Microsoft is doing a lot of new stuff this year with its new Surface tablet computer, new Windows 8 operating system, Windows Phone 8, a new Office suite and Windows Server 2012. But the company decided it didn’t have enough new stuff so it introduced a set of new logos for the corporation and many of its products.
The new Microsoft logo is the first update to it in 25 years, wrote Jeff Meisner, general manager for brand strategy at Microsoft, in a blog post Aug. 23.
Along with the new computer and smartphone OSes, the Office update as well as new Xbox services “you will see a common look and feel across these products providing a familiar and seamless experience on PCs, phones, tablets and TVs,” Meisner wrote.
The corporate logo has two components, he explained, the logotype and the symbol. The logotype is the word “Microsoft,” which he said is written in the Segoe font, the same font that Microsoft uses on its products as well as in all of its marketing communications. The symbol is made up of four squares that are blue, red, green and yellow. Together, the four squares resemble a window frame, a symbol that has been used in various iterations to brand the Windows OS.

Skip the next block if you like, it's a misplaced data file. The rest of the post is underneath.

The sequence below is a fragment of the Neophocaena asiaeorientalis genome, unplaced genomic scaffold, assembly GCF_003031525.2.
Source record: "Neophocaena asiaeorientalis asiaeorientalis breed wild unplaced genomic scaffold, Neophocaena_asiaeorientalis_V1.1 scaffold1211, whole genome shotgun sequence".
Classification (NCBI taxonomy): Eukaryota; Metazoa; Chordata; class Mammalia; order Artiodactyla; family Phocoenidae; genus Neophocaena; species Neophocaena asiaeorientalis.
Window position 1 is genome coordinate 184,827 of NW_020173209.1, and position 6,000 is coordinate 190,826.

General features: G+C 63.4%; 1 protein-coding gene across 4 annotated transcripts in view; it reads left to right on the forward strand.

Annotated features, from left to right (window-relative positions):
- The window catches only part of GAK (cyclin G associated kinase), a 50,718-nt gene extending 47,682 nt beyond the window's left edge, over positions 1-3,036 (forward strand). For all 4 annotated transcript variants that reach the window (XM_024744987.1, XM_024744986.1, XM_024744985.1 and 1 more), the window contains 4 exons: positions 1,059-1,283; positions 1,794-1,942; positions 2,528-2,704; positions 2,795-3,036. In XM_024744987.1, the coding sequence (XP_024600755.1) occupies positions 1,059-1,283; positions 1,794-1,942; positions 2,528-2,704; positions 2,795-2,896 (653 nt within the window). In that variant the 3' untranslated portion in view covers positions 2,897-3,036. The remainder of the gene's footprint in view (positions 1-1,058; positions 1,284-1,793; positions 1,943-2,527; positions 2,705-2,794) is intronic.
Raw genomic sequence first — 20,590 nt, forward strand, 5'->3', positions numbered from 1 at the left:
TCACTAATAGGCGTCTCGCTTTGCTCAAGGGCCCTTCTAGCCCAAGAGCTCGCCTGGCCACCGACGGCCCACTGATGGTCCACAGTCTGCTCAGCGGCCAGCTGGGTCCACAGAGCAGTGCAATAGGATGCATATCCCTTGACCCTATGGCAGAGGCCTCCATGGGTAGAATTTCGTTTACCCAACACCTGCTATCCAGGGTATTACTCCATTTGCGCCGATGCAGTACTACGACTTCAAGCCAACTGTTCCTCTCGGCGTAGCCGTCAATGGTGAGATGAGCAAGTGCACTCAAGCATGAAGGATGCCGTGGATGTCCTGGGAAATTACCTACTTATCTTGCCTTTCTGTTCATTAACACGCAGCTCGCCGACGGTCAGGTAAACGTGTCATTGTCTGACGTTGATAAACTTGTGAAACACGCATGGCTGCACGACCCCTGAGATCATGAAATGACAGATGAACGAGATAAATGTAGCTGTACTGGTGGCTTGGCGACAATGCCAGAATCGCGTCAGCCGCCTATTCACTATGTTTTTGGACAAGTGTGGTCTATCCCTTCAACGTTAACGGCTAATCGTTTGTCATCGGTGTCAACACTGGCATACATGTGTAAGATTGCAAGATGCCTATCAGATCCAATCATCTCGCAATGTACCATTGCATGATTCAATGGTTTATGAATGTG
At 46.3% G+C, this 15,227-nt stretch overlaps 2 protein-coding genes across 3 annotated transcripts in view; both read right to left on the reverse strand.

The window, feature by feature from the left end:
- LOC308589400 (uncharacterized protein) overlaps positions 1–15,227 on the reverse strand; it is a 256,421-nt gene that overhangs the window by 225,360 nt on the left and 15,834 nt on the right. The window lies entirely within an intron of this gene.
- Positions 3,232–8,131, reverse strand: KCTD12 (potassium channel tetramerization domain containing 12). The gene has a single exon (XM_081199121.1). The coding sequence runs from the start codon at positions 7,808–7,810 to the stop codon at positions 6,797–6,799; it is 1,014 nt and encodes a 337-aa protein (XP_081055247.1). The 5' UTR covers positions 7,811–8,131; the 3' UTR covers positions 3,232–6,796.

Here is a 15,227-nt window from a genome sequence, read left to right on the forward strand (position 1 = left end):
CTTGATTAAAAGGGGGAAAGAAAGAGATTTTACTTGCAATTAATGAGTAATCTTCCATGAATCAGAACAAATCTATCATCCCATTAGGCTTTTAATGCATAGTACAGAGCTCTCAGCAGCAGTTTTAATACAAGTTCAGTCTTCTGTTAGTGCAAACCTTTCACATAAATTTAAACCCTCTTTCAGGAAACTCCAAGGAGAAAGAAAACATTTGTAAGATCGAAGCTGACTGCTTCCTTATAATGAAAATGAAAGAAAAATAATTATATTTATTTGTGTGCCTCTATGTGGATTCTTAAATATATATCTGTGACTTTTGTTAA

Like nearly all companies, Microsoft trademarks its logos and news organizations and others have to agree to abide by specific terms of service before they can download logos for use in their publications. Microsoft also closely guards its logo assets. The Segoe font, for instance, is not available as a choice in the pull down menu for fonts in Microsoft Word.
The company also unveiled a new logo for Windows 8, the operating system being released Oct. 26. And when Microsoft unveiled the consumer preview of the new Office suite of productivity applications July 16, Office also sported a new logo.
The new logos are intended to “signal the heritage [of Microsoft] but also signal the future-a newness and freshness,” said Jeff Hansen, Microsoft’s general manager of brand strategy, in an interview with the Seattle Times.
The article is accompanied on the paper’s Web site with an online poll inviting readers to vote for their favorite among five logos Microsoft has used since it began in 1975.
Microsoft retail stores in Seattle and Bellevue, Wash., as well as a new store opened Aug. 23 in Boston, are the first of the stores to bear the new logos.
The urge to portray the new logos and new products as signaling the “future” of Microsoft is important to a company that has gone through a rough patch as well. Microsoft was the subject of an unflattering portrait in the August issue of Vanity Fair magazine titled “Microsoft’s Lost Decade.” The article depicted Microsoft as a company that has become large and bureaucratic and as a result missed several important trends in technology such as search, mobile, tablet computers, e-books and social networking.
The article depicts Steve Ballmer, who’s been CEO during that lost decade, as the senior executive who led the company astray.